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The Vocabulary of Beginning Writers: Implications for Children with Complex Communication Needs (short summary)

 
The
Vocabulary
 
of
Young
Writers:
Implications
 
for
Children
 
with
 
CCN

This study investigated the vocabulary used in the self-selected writing of typically developing young school age children in USA and New Zealand and considered whether the information gathered could be beneficial in selecting vocabulary available on augmentative and alternative communication (AAC) systems to support the development of writing for children with complex communication needs (CCN).

It was found that a small core vocabulary accounted for a large percentage of the written work and this was largely grammatical words.

The single word core vocabulary was broadly similar across age groups and countries however there were more differences between multiword sequences used and fringe vocabulary needed to be modified to reflect differences in vocabulary even across two different English speaking countries.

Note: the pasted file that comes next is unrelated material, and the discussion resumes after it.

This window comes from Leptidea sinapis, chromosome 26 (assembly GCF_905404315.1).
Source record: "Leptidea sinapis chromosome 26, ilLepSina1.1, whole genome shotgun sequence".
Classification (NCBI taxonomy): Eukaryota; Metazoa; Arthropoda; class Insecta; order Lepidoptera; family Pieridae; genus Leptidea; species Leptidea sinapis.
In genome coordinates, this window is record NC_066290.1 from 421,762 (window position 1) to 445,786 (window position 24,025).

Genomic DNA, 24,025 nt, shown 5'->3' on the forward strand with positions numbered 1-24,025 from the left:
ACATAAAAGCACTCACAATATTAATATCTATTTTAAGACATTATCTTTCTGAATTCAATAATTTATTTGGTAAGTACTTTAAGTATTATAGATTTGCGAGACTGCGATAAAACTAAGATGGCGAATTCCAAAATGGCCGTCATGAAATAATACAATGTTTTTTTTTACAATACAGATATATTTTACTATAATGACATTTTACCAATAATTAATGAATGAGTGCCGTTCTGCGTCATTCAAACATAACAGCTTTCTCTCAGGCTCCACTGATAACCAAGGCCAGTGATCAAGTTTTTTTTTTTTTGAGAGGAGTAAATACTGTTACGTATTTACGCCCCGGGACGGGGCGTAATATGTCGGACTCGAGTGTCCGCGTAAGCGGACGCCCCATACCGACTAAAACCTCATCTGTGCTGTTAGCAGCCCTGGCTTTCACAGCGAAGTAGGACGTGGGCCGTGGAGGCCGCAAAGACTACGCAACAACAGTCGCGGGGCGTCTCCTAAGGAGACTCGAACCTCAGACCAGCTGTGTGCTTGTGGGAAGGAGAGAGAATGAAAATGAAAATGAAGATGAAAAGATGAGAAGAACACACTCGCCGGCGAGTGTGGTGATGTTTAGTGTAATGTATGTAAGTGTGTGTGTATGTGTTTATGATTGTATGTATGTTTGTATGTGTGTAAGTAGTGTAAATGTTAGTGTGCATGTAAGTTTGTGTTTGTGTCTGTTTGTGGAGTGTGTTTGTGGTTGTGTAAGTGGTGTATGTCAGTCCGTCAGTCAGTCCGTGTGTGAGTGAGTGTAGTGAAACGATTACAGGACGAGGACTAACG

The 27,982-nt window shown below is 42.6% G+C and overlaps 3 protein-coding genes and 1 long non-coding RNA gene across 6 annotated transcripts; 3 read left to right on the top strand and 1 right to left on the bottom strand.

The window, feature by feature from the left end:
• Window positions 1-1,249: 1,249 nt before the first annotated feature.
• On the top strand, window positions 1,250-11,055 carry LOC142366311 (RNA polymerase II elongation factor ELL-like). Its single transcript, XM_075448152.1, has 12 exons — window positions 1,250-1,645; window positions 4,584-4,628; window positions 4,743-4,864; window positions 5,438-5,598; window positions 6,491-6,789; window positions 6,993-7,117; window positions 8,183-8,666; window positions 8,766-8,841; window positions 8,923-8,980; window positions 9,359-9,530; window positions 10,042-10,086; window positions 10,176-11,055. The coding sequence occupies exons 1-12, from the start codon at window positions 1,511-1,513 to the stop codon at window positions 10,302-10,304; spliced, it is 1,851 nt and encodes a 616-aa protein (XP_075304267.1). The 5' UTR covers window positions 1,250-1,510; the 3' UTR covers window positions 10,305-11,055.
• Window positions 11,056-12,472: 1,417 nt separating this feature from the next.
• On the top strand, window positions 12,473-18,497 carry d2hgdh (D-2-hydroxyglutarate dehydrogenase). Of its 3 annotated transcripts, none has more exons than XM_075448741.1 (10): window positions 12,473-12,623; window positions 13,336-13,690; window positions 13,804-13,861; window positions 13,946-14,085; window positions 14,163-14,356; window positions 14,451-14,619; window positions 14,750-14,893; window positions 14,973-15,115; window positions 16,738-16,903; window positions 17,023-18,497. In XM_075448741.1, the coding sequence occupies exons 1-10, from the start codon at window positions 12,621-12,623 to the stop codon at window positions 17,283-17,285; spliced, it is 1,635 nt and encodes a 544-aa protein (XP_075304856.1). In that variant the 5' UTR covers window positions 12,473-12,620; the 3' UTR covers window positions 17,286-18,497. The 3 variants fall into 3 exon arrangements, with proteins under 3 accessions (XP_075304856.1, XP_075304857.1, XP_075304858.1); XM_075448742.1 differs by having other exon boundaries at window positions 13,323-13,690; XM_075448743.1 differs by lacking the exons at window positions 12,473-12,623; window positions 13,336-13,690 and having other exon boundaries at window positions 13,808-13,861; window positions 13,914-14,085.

There are implications for helping children with CCN develop effective writing skills, perhaps by focussing on teaching some of the high frequency core words in reading and spelling lessons and giving fast access to them on AAC devices so children can focus on generating less frequently occurring words.

The authors suggest that core vocabularies that change over time are important to AAC users and that providing some multiword sequences as whole units might be useful, though these would need to vary between countries.


Things you may want to look into:

An Analysis of Reading and Spelling Abilities of Children Using AAC: Understanding a Continuum of Competence

Teaching Sound Letter Correspondence and Consonant-Vowel-Consonant Combinations to Young Children who Use Augmentative and Alternative Communication

Evidence-based literacy instruction for individuals who require augmentative and alternative communication: a case study of a student with multiple disabilities

Core vocabulary in written personal narratives of school-age children

 Added to site December 16


 

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